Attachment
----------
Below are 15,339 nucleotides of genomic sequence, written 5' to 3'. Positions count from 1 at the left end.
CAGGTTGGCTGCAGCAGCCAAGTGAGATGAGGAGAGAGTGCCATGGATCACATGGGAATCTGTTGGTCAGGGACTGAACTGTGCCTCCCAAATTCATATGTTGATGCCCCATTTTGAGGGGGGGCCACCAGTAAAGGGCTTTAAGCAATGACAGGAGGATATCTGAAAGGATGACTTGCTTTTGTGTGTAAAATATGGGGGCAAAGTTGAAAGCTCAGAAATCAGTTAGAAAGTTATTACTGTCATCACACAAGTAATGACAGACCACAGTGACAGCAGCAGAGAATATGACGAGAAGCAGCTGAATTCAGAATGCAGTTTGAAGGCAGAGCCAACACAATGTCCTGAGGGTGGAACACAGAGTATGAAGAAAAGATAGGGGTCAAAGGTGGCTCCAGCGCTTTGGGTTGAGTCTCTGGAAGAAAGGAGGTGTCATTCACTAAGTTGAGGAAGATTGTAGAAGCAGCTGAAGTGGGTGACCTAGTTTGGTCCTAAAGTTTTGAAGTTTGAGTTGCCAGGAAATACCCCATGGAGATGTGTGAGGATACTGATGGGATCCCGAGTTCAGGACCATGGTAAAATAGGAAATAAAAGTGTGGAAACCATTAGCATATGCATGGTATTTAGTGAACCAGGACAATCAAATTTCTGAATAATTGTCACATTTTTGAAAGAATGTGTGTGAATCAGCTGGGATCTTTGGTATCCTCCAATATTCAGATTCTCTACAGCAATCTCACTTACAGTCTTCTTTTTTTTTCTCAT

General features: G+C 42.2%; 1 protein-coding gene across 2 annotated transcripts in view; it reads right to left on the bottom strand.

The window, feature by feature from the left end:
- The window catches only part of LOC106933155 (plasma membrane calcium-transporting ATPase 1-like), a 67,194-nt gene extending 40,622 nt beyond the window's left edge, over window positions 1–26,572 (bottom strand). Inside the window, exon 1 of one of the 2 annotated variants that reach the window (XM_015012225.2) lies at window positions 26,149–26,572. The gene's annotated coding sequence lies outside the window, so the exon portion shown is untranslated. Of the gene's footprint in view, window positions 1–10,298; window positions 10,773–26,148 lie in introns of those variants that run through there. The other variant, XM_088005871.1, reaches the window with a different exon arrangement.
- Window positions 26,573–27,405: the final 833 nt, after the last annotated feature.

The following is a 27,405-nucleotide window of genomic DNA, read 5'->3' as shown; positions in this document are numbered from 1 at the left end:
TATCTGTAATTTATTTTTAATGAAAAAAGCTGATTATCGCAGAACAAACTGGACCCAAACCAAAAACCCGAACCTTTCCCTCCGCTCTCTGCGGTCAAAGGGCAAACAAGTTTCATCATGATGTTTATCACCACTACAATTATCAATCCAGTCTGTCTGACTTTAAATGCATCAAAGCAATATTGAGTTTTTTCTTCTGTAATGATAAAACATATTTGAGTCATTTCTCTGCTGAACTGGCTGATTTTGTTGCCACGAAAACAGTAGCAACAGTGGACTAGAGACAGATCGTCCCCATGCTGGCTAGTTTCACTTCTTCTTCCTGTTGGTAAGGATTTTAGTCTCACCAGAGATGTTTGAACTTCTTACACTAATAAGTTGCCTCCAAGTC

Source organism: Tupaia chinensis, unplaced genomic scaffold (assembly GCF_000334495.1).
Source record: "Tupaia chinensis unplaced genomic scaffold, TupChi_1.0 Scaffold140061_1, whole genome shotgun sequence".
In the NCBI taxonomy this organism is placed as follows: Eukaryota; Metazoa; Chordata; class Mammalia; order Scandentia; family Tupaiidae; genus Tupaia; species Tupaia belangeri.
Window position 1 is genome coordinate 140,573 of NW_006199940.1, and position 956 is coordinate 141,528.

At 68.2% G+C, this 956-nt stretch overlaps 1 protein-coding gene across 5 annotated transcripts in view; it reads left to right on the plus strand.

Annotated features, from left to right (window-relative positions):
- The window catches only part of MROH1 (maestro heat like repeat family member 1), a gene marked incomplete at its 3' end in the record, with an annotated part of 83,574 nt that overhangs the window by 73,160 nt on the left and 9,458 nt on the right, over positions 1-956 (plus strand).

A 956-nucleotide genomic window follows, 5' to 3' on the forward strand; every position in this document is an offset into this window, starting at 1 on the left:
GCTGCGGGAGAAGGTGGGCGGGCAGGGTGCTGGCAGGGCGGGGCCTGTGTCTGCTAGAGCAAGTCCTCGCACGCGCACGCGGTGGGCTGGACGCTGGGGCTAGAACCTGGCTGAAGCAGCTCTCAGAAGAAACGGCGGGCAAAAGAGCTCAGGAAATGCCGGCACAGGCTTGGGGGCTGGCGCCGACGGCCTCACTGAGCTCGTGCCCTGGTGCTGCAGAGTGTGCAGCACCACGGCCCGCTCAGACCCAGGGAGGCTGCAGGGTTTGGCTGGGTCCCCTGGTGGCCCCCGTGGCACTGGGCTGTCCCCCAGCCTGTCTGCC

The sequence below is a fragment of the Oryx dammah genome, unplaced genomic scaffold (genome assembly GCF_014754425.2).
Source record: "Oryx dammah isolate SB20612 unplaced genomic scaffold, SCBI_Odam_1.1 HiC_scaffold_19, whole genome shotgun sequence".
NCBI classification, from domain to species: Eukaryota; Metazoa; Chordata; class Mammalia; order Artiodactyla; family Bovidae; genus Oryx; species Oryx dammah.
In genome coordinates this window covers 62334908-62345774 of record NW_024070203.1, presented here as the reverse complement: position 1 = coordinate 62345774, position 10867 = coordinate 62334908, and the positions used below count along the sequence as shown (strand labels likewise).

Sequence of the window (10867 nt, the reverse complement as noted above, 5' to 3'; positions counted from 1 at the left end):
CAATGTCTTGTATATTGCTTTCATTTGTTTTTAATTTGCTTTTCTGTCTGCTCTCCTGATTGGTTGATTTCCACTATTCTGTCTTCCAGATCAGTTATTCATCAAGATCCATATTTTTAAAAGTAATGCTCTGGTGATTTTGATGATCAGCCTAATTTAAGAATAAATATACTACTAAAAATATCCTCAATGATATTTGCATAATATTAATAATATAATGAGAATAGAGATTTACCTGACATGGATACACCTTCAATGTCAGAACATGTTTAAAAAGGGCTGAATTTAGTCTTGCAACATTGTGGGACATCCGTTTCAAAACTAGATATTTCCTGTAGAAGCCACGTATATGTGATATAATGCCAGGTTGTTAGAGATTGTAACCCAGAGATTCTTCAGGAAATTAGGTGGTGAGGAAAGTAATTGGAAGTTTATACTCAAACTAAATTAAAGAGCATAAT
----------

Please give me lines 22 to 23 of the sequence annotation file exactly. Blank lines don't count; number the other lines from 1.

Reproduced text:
Sequence of the window (10867 nt, the reverse complement as noted above, 5' to 3'; positions counted from 1 at the left end):
CAATGTCTTGTATATTGCTTTCATTTGTTTTTAATTTGCTTTTCTGTCTGCTCTCCTGATTGGTTGATTTCCACTATTCTGTCTTCCAGATCAGTTATTCATCAAGATCCATATTTTTAAAAGTAATGCTCTGGTGATTTTGATGATCAGCCTAATTTAAGAATAAATATACTACTAAAAATATCCTCAATGATATTTGCATAATATTAATAATATAATGAGAATAGAGATTTACCTGACATGGATACACCTTCAATGTCAGAACATGTTTAAAAAGGGCTGAATTTAGTCTTGCAACATTGTGGGACATCCGTTTCAAAACTAGATATTTCCTGTAGAAGCCACGTATATGTGATATAATGCCAGGTTGTTAGAGATTGTAACCCAGAGATTCTTCAGGAAATTAGGTGGTGAGGAAAGTAATTGGAAGTTTATACTCAAACTAAATTAAAGAGCATAAT